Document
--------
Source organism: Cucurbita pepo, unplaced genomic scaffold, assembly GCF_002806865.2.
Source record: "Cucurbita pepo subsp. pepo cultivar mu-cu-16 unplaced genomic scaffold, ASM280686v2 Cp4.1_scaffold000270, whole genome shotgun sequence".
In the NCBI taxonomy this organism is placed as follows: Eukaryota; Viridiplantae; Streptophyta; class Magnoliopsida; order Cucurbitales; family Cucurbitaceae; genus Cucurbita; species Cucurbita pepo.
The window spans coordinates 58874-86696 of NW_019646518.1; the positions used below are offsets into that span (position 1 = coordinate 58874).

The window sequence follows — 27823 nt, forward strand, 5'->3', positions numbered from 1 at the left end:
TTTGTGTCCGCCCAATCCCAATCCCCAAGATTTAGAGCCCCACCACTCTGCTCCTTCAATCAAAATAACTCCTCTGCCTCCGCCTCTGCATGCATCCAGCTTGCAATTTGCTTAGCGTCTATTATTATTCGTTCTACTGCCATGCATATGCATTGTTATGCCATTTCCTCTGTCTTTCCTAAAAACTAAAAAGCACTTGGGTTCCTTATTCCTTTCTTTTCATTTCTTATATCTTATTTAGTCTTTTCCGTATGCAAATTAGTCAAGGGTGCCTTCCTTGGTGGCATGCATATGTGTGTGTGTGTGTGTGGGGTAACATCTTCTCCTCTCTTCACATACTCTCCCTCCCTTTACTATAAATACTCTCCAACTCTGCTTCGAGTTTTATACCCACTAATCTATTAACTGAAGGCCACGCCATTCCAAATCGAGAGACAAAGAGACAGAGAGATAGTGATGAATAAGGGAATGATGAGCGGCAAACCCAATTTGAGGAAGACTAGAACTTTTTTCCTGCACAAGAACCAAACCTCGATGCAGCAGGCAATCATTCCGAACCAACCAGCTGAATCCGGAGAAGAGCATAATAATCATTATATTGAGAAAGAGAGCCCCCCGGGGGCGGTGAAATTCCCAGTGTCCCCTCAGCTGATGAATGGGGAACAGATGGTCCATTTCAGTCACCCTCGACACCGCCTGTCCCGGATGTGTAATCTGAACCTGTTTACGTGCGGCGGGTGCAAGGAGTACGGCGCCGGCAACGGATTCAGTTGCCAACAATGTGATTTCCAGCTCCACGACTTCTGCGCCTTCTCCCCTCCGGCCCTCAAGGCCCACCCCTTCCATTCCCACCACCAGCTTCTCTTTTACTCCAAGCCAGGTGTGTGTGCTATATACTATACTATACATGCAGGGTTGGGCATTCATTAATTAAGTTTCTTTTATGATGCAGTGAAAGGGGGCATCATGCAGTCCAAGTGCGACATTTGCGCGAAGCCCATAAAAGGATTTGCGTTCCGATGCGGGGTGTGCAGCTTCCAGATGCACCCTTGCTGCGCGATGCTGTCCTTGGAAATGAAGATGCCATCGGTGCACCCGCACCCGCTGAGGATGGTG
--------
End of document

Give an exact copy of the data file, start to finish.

Source organism: Cucurbita pepo, unplaced genomic scaffold, assembly GCF_002806865.2.
Source record: "Cucurbita pepo subsp. pepo cultivar mu-cu-16 unplaced genomic scaffold, ASM280686v2 Cp4.1_scaffold000270, whole genome shotgun sequence".
In the NCBI taxonomy this organism is placed as follows: Eukaryota; Viridiplantae; Streptophyta; class Magnoliopsida; order Cucurbitales; family Cucurbitaceae; genus Cucurbita; species Cucurbita pepo.
The window spans coordinates 58874-86696 of NW_019646518.1; the positions used below are offsets into that span (position 1 = coordinate 58874).

The window sequence follows — 27823 nt, forward strand, 5'->3', positions numbered from 1 at the left end:
TTTGTGTCCGCCCAATCCCAATCCCCAAGATTTAGAGCCCCACCACTCTGCTCCTTCAATCAAAATAACTCCTCTGCCTCCGCCTCTGCATGCATCCAGCTTGCAATTTGCTTAGCGTCTATTATTATTCGTTCTACTGCCATGCATATGCATTGTTATGCCATTTCCTCTGTCTTTCCTAAAAACTAAAAAGCACTTGGGTTCCTTATTCCTTTCTTTTCATTTCTTATATCTTATTTAGTCTTTTCCGTATGCAAATTAGTCAAGGGTGCCTTCCTTGGTGGCATGCATATGTGTGTGTGTGTGTGTGGGGTAACATCTTCTCCTCTCTTCACATACTCTCCCTCCCTTTACTATAAATACTCTCCAACTCTGCTTCGAGTTTTATACCCACTAATCTATTAACTGAAGGCCACGCCATTCCAAATCGAGAGACAAAGAGACAGAGAGATAGTGATGAATAAGGGAATGATGAGCGGCAAACCCAATTTGAGGAAGACTAGAACTTTTTTCCTGCACAAGAACCAAACCTCGATGCAGCAGGCAATCATTCCGAACCAACCAGCTGAATCCGGAGAAGAGCATAATAATCATTATATTGAGAAAGAGAGCCCCCCGGGGGCGGTGAAATTCCCAGTGTCCCCTCAGCTGATGAATGGGGAACAGATGGTCCATTTCAGTCACCCTCGACACCGCCTGTCCCGGATGTGTAATCTGAACCTGTTTACGTGCGGCGGGTGCAAGGAGTACGGCGCCGGCAACGGATTCAGTTGCCAACAATGTGATTTCCAGCTCCACGACTTCTGCGCCTTCTCCCCTCCGGCCCTCAAGGCCCACCCCTTCCATTCCCACCACCAGCTTCTCTTTTACTCCAAGCCAGGTGTGTGTGCTATATACTATACTATACATGCAGGGTTGGGCATTCATTAATTAAGTTTCTTTTATGATGCAGTGAAAGGGGGCATCATGCAGTCCAAGTGCGACATTTGCGCGAAGCCCATAAAAGGATTTGCGTTCCGATGCGGGGTGTGCAGCTTCCAGATGCACCCTTGCTGCGCGATGCTGTCCTTGGAAATGAAGATGCCATCGGTGCACCCGCACCCGCTGAGGATGGTG